Today we'll evaluate Sandstorm Gold Ltd. (TSE:SSL) to determine whether it could have potential as an investment idea. In particular, we'll consider its Return On Capital Employed (ROCE), as that can give us insight into how profitably the company is able to employ capital in its business.
First, we'll go over how we calculate ROCE. Next, we'll compare it to others in its industry. And finally, we'll look at how its current liabilities are impacting its ROCE.
Understanding Return On Capital Employed (ROCE)
ROCE measures the amount of pre-tax profits a company can generate from the capital employed in its business. In general, businesses with a higher ROCE are usually better quality. In brief, it is a useful tool, but it is not without drawbacks. Author Edwin Whiting says to be careful when comparing the ROCE of different businesses, since 'No two businesses are exactly alike.
So, How Do We Calculate ROCE?
The formula for calculating the return on capital employed is:
Return on Capital Employed = Earnings Before Interest and Tax (EBIT) ÷ (Total Assets - Current Liabilities)
Or for Sandstorm Gold:
0.024 = US$14m ÷ (US$601m - US$4.4m) (Based on the trailing twelve months to June 2019.)
Therefore, Sandstorm Gold has an ROCE of 2.4%.
Does Sandstorm Gold Have A Good ROCE?
ROCE can be useful when making comparisons, such as between similar companies. Using our data, Sandstorm Gold's ROCE appears to be significantly below the 3.5% average in the Metals and Mining industry. This performance is not ideal, as it suggests the company may not be deploying its capital as effectively as some competitors. Independently of how Sandstorm Gold compares to its industry, its ROCE in absolute terms is low; especially compared to the ~1.9% available in government bonds. Readers may wish to look for more rewarding investments.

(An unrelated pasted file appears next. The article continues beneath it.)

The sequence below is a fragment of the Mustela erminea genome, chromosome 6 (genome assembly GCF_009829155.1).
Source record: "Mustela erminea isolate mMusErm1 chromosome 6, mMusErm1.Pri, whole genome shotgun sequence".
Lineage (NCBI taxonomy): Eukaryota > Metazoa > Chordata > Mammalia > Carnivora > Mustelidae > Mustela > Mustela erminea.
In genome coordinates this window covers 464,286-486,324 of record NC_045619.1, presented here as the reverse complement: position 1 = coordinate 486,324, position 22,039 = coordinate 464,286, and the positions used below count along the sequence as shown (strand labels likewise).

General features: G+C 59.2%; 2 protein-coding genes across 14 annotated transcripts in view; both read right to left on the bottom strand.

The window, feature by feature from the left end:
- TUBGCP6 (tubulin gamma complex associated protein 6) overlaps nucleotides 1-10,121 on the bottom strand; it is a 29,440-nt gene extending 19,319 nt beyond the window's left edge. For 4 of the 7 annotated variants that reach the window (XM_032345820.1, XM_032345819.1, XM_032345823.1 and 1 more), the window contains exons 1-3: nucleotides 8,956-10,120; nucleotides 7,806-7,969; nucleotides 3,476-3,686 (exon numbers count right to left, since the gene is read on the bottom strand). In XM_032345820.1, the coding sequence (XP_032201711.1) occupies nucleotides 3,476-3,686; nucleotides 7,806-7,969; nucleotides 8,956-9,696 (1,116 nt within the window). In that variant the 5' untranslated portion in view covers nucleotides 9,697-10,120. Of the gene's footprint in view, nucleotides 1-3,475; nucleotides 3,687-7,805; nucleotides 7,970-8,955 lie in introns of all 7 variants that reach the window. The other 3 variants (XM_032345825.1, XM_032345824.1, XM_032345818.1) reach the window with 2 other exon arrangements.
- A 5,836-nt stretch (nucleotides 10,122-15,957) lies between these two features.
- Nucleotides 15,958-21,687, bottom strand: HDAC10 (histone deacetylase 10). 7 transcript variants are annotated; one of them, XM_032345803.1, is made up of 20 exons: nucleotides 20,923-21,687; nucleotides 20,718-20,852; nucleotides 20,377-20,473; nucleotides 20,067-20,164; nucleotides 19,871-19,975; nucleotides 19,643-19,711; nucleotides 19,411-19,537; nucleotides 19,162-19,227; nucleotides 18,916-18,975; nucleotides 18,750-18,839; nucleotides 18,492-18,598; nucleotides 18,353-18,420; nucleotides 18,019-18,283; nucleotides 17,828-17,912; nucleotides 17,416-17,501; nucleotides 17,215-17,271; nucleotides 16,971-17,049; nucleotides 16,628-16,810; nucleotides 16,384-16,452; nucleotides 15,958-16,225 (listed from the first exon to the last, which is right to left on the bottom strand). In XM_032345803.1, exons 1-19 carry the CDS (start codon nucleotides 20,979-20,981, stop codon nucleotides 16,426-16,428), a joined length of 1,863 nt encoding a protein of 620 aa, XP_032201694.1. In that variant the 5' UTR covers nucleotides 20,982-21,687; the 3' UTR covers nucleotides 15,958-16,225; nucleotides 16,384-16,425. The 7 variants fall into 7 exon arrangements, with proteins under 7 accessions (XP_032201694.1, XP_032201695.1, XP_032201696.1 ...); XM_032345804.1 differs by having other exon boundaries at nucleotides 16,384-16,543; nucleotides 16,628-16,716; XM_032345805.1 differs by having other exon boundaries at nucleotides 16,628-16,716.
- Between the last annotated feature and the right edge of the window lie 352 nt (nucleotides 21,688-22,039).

Sandstorm Gold reported an ROCE of 2.4% -- better than 3 years ago, when the company didn't make a profit. That suggests the business has returned to profitability. You can see in the image below how Sandstorm Gold's ROCE compares to its industry. Click to see more on past growth.
It is important to remember that ROCE shows past performance, and is not necessarily predictive. ROCE can be misleading for companies in cyclical industries, with returns looking impressive during the boom times, but very weak during the busts. ROCE is, after all, simply a snap shot of a single year. Remember that most companies like Sandstorm Gold are cyclical businesses. What happens in the future is pretty important for investors, so we have prepared a free report on analyst forecasts for Sandstorm Gold.
What Are Current Liabilities, And How Do They Affect Sandstorm Gold's ROCE?
Current liabilities include invoices, such as supplier payments, short-term debt, or a tax bill, that need to be paid within 12 months. Due to the way the ROCE equation works, having large bills due in the near term can make it look as though a company has less capital employed, and thus a higher ROCE than usual. To counteract this, we check if a company has high current liabilities, relative to its total assets.
Sandstorm Gold has total assets of US$601m and current liabilities of US$4.4m. Therefore its current liabilities are equivalent to approximately 0.7% of its total assets. With barely any current liabilities, there is minimal impact on Sandstorm Gold's admittedly low ROCE.
What We Can Learn From Sandstorm Gold's ROCE
Nevertheless, there are potentially more attractive companies to invest in. Of course, you might also be able to find a better stock than Sandstorm Gold. So you may wish to see this free collection of other companies that have grown earnings strongly.
For those who like to find winning investments this free list of growing companies with recent insider purchasing, could be just the ticket.
We aim to bring you long-term focused research analysis driven by fundamental data. Note that our analysis may not factor in the latest price-sensitive company announcements or qualitative material.
If you spot an error that warrants correction, please contact the editor at email@example.com. This article by Simply Wall St is general in nature. It does not constitute a recommendation to buy or sell any stock, and does not take account of your objectives, or your financial situation. Simply Wall St has no position in the stocks mentioned. Thank you for reading.